Some may think it just a tad early to publish an analysis like this one from Purple Car but for those helping those helping others deal with this tragedy, I think it’s a worthwhile read. If you are uncomfortable with thinking about this right now, I fully understand. Perhaps you can bookmark the link and come back to it later. It really is a good topic of discussion for social media and emergency management (SMEM) and the blog is well worth adding to one’s feed.
What is and is not appropriate to post during and directly after a tragedy like the #BostonMarathon explosions or #SandyHook is something that I think we all grapple with. Note that I make a distinction between posting as a bystander and posting as virtual operations support teams (VOST), in which case, one would have specific knowledge of the incident.
My personal [bystander] rules tend to be:
- Does the post help people (donation links, missing persons, etc)?
- Does it inform without conjecture (need to know – road closures; evacuation info, e.g., rather than simply breaking news)?
- Does it comfort (think Mr. Rogers)?
If it does none of the above, I would question its usefulness. What do you think? Do you have different rules? More rules?
I love these rules! It reminds me of the etiquette rules I learned about whether or not to say something to a person: Is it true? Is it helpful? Is it kind? If it isn’t all three of those, keep your mouth shut.
But people need to grieve, and more commonly now we gather up comments from friends and other contacts who feel sad too, using social sites. We need some rules of etiquette surrounding this behavior, too.
Thanks for your input, Christine! I agree that people need to grieve. I’m not so sure that the RTing of every breaking new post is grieving. Perhaps more of a need to be useful and informative? People feel and react differently and certainly, for those of us who work in SMEM, it’s important to recognize what motivates a person to post the way (s)he did. I have seen people lash out in feeds in ways that make me wonder if they realize they’re speaking publicly. This sort of behaviour can, sadly, show up as comments on official sites, with the comment target being someone really unrelated to their problems [projection]. Etiquette or not, it’s something to be aware of. They may not be rude, rather, they may be hurting.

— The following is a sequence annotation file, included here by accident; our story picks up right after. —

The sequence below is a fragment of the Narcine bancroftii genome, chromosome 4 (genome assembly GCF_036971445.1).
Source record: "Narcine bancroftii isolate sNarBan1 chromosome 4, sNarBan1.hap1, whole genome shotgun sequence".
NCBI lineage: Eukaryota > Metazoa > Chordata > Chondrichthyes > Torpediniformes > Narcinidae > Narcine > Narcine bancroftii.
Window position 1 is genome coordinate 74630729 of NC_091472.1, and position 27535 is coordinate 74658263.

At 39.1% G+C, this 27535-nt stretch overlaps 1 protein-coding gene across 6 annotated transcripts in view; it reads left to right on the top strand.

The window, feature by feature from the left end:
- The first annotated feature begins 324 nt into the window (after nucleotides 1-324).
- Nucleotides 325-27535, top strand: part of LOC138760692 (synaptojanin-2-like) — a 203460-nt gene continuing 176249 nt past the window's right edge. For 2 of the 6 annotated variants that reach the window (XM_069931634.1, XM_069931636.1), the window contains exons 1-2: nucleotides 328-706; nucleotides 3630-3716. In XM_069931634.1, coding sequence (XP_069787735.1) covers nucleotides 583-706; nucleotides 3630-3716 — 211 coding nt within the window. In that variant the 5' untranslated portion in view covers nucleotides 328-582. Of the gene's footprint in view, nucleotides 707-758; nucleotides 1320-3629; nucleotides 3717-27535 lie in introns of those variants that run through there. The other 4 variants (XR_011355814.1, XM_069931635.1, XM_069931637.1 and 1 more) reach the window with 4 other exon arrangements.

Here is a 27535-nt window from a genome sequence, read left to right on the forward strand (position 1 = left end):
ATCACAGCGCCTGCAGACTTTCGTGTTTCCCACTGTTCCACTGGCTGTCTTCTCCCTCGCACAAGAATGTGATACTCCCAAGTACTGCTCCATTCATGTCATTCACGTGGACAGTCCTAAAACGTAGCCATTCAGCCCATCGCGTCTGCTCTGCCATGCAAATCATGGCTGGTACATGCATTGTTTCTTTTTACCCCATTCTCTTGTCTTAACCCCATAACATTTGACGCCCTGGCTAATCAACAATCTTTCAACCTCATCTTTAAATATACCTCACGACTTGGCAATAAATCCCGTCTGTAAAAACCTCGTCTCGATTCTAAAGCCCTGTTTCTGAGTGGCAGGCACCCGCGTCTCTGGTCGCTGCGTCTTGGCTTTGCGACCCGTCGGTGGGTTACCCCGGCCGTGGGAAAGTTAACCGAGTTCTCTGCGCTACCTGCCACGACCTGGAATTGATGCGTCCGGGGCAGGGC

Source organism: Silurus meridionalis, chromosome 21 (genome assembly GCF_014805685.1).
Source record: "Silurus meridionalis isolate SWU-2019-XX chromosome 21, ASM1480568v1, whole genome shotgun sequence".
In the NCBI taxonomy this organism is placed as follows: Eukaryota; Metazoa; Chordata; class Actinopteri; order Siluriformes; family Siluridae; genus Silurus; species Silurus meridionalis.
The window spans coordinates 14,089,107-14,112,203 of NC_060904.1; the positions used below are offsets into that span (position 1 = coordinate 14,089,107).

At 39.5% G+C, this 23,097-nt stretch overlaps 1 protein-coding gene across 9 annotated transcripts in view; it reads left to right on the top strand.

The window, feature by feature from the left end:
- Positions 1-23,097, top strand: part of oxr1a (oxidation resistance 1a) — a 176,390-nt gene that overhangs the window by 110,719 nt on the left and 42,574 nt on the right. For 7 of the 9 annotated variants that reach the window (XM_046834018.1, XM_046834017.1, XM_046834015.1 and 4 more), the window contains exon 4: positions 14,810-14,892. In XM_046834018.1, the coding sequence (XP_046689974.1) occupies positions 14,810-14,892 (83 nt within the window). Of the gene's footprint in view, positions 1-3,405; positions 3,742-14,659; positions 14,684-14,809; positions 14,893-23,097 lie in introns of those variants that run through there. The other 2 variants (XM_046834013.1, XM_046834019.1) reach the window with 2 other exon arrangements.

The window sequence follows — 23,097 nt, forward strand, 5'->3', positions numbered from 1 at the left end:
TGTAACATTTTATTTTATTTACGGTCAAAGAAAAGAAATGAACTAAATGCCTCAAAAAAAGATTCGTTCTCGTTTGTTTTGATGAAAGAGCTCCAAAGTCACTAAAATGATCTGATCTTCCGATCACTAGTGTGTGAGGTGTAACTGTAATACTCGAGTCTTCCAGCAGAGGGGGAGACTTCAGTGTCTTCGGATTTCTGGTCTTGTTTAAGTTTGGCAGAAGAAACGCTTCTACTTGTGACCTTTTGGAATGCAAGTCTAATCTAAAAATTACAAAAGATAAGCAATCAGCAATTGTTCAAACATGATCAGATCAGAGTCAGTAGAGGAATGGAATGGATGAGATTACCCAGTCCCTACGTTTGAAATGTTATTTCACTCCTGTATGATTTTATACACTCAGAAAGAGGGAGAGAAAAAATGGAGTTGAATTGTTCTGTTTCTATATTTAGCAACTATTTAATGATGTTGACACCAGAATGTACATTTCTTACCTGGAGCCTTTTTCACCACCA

With regard to what to say to a person, I try to teach people, when doing social media sessions, that what you post *is* talking to person. There’s an odd sense of anonymity that people seem to take on when posting on the internet (“On the internet, no one knows you’re a dog”). I think it’s always useful before posting to think about whether you would so would say the same thing in person and whether you would care if you were quoted. We all probably make that mistake at one time or another but remembering it takes us a long way toward being a civil community.
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Thank you Marlita, great comments as well.